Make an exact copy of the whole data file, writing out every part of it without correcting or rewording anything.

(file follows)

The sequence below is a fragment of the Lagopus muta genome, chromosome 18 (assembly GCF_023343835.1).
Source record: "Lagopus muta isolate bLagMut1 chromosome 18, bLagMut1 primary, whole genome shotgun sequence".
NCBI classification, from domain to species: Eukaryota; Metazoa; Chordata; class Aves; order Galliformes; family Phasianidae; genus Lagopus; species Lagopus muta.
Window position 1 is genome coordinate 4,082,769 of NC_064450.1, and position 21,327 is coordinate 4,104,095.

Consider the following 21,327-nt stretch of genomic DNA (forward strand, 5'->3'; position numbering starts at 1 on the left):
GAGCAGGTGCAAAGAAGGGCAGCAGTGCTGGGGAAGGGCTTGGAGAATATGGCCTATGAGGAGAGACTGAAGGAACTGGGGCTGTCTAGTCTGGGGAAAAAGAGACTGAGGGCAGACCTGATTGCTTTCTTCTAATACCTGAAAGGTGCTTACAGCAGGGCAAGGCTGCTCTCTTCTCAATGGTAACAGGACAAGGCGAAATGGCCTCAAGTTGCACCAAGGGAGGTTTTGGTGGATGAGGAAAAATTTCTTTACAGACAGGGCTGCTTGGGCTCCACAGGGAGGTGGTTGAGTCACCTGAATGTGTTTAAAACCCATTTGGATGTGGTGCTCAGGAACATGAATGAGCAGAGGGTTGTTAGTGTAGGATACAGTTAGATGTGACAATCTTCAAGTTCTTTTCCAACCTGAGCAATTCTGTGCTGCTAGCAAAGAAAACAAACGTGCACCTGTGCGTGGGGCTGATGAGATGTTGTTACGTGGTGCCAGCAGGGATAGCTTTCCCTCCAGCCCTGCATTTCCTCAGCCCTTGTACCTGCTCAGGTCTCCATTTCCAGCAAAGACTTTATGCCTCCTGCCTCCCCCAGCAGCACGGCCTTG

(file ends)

The sequence below is a fragment of the Lagopus muta genome, chromosome 18 (assembly GCF_023343835.1).
Source record: "Lagopus muta isolate bLagMut1 chromosome 18, bLagMut1 primary, whole genome shotgun sequence".
NCBI classification, from domain to species: Eukaryota; Metazoa; Chordata; class Aves; order Galliformes; family Phasianidae; genus Lagopus; species Lagopus muta.
Window position 1 is genome coordinate 4,082,769 of NC_064450.1, and position 21,327 is coordinate 4,104,095.

Consider the following 21,327-nt stretch of genomic DNA (forward strand, 5'->3'; position numbering starts at 1 on the left):
GAGCAGGTGCAAAGAAGGGCAGCAGTGCTGGGGAAGGGCTTGGAGAATATGGCCTATGAGGAGAGACTGAAGGAACTGGGGCTGTCTAGTCTGGGGAAAAAGAGACTGAGGGCAGACCTGATTGCTTTCTTCTAATACCTGAAAGGTGCTTACAGCAGGGCAAGGCTGCTCTCTTCTCAATGGTAACAGGACAAGGCGAAATGGCCTCAAGTTGCACCAAGGGAGGTTTTGGTGGATGAGGAAAAATTTCTTTACAGACAGGGCTGCTTGGGCTCCACAGGGAGGTGGTTGAGTCACCTGAATGTGTTTAAAACCCATTTGGATGTGGTGCTCAGGAACATGAATGAGCAGAGGGTTGTTAGTGTAGGATACAGTTAGATGTGACAATCTTCAAGTTCTTTTCCAACCTGAGCAATTCTGTGCTGCTAGCAAAGAAAACAAACGTGCACCTGTGCGTGGGGCTGATGAGATGTTGTTACGTGGTGCCAGCAGGGATAGCTTTCCCTCCAGCCCTGCATTTCCTCAGCCCTTGTACCTGCTCAGGTCTCCATTTCCAGCAAAGACTTTATGCCTCCTGCCTCCCCCAGCAGCACGGCCTTG